What is Mammogram?

A mammogram is a procedure wherein an x-ray image is created of your breast, which the doctor then uses to accurately identify and determine the breast disorders including cancer.

How Mammogram is Done?

A mammogram is done with the patient standing in front of the device, upon which the doctor or technician will position the breast onto a plastic plate. Another plate will then be placed above the breast, applying a little pressure. This holds the breast still and flat as the x-ray images are being created. This process is repeated to obtain the side view of the breast, as well as the same for the other breast.

Who is it for?

  • Mammograms are usually recommended for women above the age of 40 as the tissues tend to get less dense with age. For those women aged between 40 to 49, the suggested screening schedule would be once every year.
  • For women above the age of 50, the suggested frequency of mammograms is once every two years, unless recommended otherwise by your doctor.

Pre Procedure requirement for Mammogram?

  • It is advised to not schedule your mammogram session a week before your period, as breasts tend to get swollen during those days and can affect your results.
  • On the day of your mammogram, is it advised to not wear perfume, deodorant or powder, as they appear as white spots on the x-rays and can affect the overall readings.
  • It is also advised to wear comfortable clothes, such as a top and skirt or jeans instead of a dress, as you will be required to undress from the waist up.

Mammogram abnormalities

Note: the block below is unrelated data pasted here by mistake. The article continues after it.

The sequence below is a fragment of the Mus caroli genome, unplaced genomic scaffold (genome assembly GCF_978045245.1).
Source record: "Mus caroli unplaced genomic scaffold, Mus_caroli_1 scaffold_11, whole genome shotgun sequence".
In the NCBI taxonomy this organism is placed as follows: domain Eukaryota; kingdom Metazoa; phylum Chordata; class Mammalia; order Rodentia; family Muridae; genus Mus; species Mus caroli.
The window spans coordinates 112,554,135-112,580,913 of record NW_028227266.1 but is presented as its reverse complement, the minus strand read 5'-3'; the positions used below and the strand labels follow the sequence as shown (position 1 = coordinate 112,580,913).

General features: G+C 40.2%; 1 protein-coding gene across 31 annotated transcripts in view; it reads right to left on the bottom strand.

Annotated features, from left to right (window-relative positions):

Asymmetric Density, Microcalcifications, Stromal Distortion  The above terminologies describe abnormalities seen on a mammogram. They do not necessarily mean that it is a sign of cancer. However, it requires further investigations as advised by the breast surgeon. This may involve additional imaging such as specialised mammographic views of the abnormality. Ultrasound scans or MRI scans of the breast may be advised as necessary. A biopsy of the abnormality may be required in a small percentage of patients with such abnormal imaging.


This is the standard screening tool for breast cancer. A mammogram is advised for women above 40 years of age. Frequent anomalies which can be picked up by mammogram are described below.


This is the newest method in breast cancer screening. It uses a 3D imaging of the breast unlike the traditional mammography which is a 2D technique. Hence it is more sensitive in detecting anomalies especially useful in dense breasts. Hence it also reduces the chance of false positive results which 2D mammography often has, requiring additional imaging or even biopsies.
As younger women tend to have denser breasts it is a tool which is better utilized for this group of women and also women who are at a higher risk of developing breast cancer.
It still requires compression of the breasts however the range of images taken are wider. The machine may appear similar to a non-professional however there are intricate differeces. The amount of radiation exposed to the machine may vary depending on the type of machine. As this is an advanced and fairly new screening modality, it is only offered in very specialized radiology centre’s whom we work with.
As with newer method it is pricier than the 2D mammography but considering the fact that your chance of additional images or intervention may be reduced and the agony that you may have breast cancer may be put at ease faster, it is worth considering.